Here's a pretty grim reminder that the Korean War wasn't all the stuff of sit-coms:
With U.S. military officers sometimes present, and as North Korean invaders pushed down the peninsula, the southern army and police emptied South Korean prisons, lined up detainees and shot them in the head, dumping the bodies into hastily dug trenches. Others were thrown into abandoned mines or into the sea. Women and children were among those killed. Many victims never faced charges or trial.
The mass executions - intended to keep possible southern leftists from reinforcing the northerners - were carried out over mere weeks and were largely hidden from history for a half-century. They were ``the most tragic and brutal chapter of the Korean War,'' said historian Kim Dong-choon, a member of a 2-year-old government commission investigating the killings.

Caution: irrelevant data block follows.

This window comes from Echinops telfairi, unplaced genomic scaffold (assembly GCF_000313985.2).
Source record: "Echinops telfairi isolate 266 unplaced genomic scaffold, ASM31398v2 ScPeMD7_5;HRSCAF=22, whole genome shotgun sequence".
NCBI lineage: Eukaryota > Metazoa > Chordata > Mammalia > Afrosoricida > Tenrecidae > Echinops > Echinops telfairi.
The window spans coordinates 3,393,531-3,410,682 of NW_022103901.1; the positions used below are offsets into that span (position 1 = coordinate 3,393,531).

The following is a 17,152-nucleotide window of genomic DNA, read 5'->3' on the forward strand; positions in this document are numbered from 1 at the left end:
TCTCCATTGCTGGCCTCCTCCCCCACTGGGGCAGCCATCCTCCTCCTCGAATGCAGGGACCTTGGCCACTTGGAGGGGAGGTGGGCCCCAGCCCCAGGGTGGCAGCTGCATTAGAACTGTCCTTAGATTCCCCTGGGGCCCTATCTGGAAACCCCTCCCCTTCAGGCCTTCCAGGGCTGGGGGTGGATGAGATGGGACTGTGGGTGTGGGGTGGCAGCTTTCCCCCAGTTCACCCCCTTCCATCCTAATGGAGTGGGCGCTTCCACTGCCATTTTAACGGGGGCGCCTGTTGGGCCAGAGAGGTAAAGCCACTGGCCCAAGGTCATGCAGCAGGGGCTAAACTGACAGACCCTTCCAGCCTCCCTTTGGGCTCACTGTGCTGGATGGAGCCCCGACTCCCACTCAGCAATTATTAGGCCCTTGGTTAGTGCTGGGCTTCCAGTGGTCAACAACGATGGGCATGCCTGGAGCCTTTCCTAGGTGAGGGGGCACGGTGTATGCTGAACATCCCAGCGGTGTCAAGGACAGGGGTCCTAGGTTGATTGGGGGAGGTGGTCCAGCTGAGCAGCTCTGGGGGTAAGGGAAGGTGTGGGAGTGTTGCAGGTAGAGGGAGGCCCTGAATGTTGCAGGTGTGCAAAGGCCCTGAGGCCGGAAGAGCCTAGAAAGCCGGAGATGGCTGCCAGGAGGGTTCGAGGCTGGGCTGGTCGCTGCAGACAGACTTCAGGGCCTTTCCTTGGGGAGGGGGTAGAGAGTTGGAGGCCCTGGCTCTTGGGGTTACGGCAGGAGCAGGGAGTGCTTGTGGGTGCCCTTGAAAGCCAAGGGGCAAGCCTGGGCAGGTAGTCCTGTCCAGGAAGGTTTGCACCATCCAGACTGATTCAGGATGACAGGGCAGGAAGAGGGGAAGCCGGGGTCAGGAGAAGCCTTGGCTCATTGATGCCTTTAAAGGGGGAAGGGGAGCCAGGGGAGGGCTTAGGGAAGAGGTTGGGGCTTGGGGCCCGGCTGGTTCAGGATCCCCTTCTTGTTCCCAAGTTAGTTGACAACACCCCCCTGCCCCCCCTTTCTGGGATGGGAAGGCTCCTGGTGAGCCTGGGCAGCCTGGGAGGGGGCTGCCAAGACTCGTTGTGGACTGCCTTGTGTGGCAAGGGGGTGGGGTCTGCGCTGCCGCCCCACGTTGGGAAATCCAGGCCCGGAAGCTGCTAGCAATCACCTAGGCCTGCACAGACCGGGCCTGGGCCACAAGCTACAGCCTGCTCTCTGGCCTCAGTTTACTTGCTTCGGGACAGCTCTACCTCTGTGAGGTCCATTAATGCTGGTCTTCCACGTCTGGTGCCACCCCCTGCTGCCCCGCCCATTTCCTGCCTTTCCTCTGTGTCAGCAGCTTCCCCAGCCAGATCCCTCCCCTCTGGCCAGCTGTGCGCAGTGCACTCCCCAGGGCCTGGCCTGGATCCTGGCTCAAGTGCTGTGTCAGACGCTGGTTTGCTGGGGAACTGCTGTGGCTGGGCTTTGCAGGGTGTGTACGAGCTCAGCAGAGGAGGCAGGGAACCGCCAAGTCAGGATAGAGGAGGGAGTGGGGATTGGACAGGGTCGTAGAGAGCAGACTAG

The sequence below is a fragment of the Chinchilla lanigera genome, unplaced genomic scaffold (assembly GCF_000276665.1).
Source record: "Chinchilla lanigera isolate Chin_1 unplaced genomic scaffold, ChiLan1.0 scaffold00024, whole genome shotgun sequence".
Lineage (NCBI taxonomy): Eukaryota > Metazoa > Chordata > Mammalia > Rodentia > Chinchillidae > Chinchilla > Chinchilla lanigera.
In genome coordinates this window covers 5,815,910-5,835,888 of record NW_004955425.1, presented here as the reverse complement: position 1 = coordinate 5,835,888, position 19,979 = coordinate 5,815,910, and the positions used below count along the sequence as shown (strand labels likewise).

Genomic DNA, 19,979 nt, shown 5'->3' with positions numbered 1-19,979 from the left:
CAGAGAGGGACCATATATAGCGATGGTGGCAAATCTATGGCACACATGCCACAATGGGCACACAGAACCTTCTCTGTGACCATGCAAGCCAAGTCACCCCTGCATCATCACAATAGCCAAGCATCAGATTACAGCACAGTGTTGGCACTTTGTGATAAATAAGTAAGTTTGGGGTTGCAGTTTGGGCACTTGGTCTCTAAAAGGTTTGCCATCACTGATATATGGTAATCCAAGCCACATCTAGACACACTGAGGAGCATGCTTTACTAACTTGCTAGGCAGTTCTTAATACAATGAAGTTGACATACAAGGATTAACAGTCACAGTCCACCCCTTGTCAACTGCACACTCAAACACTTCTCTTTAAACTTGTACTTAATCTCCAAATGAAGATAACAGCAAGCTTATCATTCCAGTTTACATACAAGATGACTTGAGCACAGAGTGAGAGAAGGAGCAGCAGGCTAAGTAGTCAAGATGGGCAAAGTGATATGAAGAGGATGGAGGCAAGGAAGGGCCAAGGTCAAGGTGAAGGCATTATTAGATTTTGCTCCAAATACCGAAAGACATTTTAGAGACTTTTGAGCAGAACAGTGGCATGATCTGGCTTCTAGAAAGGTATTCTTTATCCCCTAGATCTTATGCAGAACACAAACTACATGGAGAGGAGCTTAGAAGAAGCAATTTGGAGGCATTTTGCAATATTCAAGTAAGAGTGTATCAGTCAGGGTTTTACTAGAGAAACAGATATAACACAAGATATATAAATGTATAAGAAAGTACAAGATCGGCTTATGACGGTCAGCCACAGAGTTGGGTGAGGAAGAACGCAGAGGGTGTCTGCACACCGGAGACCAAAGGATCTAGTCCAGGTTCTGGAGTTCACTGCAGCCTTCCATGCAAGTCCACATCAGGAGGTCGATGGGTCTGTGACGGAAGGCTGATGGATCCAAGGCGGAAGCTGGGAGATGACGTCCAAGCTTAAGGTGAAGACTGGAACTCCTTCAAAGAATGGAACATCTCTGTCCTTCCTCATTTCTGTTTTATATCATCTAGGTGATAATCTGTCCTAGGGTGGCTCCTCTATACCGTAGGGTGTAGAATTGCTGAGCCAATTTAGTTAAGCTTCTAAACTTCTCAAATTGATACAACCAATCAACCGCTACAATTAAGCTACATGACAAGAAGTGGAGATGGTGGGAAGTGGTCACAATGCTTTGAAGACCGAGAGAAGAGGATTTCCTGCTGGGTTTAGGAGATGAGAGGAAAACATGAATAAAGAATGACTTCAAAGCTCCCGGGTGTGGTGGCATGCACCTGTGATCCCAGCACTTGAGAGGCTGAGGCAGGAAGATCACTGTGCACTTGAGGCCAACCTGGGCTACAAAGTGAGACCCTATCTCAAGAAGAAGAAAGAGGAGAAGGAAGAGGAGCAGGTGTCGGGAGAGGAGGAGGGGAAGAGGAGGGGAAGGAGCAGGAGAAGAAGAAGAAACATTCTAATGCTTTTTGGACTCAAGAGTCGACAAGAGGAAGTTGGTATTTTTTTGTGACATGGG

Hundreds of sets of remains have been uncovered so far, but researchers say they are only a tiny fraction of the deaths. The commission estimates at least 100,000 people were executed, in a South Korean population of 20 million.
The article suggests that some of the biggest failings in covering this up for so long rest with the media, which blew opportunities -- at least once quite deliberately -- to expose the atrocities while the war was still taking place. And that serves as a cautionary tale for today, and the dangers of censoring -- or again sometimes self-censoring -- all of the news, good or bad, that comes out of Iraq.